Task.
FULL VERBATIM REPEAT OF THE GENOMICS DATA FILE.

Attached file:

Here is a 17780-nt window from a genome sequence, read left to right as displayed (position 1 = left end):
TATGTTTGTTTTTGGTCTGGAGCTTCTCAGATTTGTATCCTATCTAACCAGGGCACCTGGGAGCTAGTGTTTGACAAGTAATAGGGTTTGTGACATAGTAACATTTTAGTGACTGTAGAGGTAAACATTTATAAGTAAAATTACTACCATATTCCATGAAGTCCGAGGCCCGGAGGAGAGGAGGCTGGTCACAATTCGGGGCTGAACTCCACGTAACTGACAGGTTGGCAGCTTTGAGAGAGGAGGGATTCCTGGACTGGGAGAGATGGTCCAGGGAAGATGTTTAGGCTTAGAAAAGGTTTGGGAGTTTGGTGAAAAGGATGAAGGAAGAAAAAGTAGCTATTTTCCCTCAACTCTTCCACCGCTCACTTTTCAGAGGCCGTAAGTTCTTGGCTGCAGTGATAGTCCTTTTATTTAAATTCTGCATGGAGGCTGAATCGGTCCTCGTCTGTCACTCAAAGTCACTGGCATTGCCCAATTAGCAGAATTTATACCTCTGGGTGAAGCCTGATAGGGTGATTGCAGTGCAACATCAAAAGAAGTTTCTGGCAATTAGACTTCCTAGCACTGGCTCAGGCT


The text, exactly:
Here is a 17780-nt window from a genome sequence, read left to right as displayed (position 1 = left end):
TATGTTTGTTTTTGGTCTGGAGCTTCTCAGATTTGTATCCTATCTAACCAGGGCACCTGGGAGCTAGTGTTTGACAAGTAATAGGGTTTGTGACATAGTAACATTTTAGTGACTGTAGAGGTAAACATTTATAAGTAAAATTACTACCATATTCCATGAAGTCCGAGGCCCGGAGGAGAGGAGGCTGGTCACAATTCGGGGCTGAACTCCACGTAACTGACAGGTTGGCAGCTTTGAGAGAGGAGGGATTCCTGGACTGGGAGAGATGGTCCAGGGAAGATGTTTAGGCTTAGAAAAGGTTTGGGAGTTTGGTGAAAAGGATGAAGGAAGAAAAAGTAGCTATTTTCCCTCAACTCTTCCACCGCTCACTTTTCAGAGGCCGTAAGTTCTTGGCTGCAGTGATAGTCCTTTTATTTAAATTCTGCATGGAGGCTGAATCGGTCCTCGTCTGTCACTCAAAGTCACTGGCATTGCCCAATTAGCAGAATTTATACCTCTGGGTGAAGCCTGATAGGGTGATTGCAGTGCAACATCAAAAGAAGTTTCTGGCAATTAGACTTCCTAGCACTGGCTCAGGCT